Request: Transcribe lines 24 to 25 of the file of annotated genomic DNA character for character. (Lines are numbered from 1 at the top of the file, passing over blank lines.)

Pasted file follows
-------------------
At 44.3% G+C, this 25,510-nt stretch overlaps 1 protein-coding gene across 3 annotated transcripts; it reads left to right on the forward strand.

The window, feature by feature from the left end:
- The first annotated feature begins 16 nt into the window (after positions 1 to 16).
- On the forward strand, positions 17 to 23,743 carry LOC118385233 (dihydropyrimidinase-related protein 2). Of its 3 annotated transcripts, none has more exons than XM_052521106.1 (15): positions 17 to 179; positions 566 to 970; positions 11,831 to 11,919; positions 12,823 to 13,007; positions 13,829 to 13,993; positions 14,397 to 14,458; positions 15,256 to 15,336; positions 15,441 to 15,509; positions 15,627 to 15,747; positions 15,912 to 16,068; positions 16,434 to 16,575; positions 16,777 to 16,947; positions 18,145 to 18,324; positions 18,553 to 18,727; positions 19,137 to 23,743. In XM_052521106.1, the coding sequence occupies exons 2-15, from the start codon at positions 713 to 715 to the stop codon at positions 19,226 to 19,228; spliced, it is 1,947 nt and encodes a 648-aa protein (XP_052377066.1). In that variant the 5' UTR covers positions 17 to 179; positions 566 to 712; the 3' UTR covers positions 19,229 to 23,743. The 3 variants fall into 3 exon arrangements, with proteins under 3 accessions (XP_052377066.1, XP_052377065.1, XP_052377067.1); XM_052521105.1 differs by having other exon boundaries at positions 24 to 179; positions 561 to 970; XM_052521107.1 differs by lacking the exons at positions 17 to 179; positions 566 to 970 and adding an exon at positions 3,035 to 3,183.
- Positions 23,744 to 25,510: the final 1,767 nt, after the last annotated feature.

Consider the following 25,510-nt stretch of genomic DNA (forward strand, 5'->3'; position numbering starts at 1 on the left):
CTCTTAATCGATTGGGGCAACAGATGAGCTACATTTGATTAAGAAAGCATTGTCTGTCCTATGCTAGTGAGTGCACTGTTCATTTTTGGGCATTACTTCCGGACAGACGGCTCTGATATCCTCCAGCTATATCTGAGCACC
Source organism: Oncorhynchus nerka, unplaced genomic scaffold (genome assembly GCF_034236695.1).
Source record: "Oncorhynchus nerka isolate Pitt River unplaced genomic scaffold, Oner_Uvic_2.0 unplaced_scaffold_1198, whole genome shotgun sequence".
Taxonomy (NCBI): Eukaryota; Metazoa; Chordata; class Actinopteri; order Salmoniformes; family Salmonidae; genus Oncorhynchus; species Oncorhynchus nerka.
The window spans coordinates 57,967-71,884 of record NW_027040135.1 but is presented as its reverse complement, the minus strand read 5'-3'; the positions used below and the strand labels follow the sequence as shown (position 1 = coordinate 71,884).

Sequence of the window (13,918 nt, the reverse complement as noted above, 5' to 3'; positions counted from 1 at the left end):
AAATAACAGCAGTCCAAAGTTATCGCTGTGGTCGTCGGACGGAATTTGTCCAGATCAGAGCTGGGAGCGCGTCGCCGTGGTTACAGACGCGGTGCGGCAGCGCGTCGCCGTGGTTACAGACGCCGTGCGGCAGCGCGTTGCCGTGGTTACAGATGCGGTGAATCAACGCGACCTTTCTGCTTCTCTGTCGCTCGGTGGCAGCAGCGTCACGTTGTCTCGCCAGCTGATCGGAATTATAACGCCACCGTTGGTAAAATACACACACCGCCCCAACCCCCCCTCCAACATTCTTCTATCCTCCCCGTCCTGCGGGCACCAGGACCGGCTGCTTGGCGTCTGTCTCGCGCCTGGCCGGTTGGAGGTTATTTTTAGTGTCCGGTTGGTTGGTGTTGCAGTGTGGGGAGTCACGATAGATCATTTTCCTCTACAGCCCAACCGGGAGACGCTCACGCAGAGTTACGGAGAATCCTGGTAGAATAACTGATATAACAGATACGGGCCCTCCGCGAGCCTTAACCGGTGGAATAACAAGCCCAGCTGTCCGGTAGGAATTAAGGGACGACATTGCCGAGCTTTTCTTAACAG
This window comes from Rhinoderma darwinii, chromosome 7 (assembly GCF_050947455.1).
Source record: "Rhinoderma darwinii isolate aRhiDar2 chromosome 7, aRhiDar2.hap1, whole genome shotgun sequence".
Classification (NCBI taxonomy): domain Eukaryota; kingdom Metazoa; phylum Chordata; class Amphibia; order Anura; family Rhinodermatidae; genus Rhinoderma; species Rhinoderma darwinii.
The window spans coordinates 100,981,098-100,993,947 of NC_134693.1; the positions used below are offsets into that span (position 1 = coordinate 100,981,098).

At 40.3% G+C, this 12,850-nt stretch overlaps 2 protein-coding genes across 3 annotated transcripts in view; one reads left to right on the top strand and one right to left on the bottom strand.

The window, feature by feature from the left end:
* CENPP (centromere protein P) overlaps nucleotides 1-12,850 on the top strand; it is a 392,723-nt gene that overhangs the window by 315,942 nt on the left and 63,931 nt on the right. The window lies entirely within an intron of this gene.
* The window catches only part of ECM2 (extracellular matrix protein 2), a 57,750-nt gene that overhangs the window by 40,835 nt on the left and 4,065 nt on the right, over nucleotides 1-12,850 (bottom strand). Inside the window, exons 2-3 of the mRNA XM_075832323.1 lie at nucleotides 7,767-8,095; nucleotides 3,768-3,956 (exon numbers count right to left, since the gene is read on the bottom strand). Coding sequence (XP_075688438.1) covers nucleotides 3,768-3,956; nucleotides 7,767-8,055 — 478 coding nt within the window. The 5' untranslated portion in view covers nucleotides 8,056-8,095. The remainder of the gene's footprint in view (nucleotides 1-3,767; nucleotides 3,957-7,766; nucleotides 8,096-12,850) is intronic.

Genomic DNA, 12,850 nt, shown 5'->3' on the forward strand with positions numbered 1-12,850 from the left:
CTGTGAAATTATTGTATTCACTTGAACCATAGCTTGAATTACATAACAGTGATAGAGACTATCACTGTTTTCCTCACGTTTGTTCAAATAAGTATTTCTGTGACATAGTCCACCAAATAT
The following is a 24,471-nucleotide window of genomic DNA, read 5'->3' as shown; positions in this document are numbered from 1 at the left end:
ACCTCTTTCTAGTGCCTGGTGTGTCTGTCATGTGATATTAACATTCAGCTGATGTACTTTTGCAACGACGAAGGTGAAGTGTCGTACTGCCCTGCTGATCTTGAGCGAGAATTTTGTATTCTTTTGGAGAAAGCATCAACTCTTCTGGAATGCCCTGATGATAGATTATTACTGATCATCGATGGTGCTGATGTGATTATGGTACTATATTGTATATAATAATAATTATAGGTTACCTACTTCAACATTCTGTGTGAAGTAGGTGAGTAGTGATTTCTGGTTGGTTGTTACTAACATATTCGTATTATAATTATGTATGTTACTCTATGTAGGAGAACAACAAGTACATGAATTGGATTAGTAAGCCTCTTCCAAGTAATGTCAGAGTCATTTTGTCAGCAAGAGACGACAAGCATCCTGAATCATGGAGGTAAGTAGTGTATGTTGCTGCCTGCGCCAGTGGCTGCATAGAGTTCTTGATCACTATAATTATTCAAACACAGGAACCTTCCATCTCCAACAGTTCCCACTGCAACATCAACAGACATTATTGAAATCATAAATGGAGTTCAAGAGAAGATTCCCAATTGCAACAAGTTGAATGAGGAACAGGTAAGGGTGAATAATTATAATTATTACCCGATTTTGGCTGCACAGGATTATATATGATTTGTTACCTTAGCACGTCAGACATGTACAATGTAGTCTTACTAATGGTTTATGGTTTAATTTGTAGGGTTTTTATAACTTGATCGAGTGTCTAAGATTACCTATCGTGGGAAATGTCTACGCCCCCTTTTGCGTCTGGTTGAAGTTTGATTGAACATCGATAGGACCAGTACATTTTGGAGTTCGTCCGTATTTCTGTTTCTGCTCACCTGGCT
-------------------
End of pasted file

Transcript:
The following is a 24,471-nucleotide window of genomic DNA, read 5'->3' as shown; positions in this document are numbered from 1 at the left end:
ACCTCTTTCTAGTGCCTGGTGTGTCTGTCATGTGATATTAACATTCAGCTGATGTACTTTTGCAACGACGAAGGTGAAGTGTCGTACTGCCCTGCTGATCTTGAGCGAGAATTTTGTATTCTTTTGGAGAAAGCATCAACTCTTCTGGAATGCCCTGATGATAGATTATTACTGATCATCGATGGTGCTGATGTGATTATGGTACTATATTGTATATAATAATAATTATAGGTTACCTACTTCAACATTCTGTGTGAAGTAGGTGAGTAGTGATTTCTGGTTGGTTGTTACTAACATATTCGTATTATAATTATGTATGTTACTCTATGTAGGAGAACAACAAGTACATGAATTGGATTAGTAAGCCTCTTCCAAGTAATGTCAGAGTCATTTTGTCAGCAAGAGACGACAAGCATCCTGAATCATGGAGGTAAGTAGTGTATGTTGCTGCCTGCGCCAGTGGCTGCATAGAGTTCTTGATCACTATAATTATTCAAACACAGGAACCTTCCATCTCCAACAGTTCCCACTGCAACATCAACAGACATTATTGAAATCATAAATGGAGTTCAAGAGAAGATTCCCAATTGCAACAAGTTGAATGAGGAACAGGTAAGGGTGAATAATTATAATTATTACCCGATTTTGGCTGCACAGGATTATATATGATTTGTTACCTTAGCACGTCAGACATGTACAATGTAGTCTTACTAATGGTTTATGGTTTAATTTGTAGGGTTTTTATAACTTGATCGAGTGTCTAAGATTACCTATCGTGGGAAATGTCTACGCCCCCTTTTGCGTCTGGTTGAAGTTTGATTGAACATCGATAGGACCAGTACATTTTGGAGTTCGTCCGTATTTCTGTTTCTGCTCACCTGGCT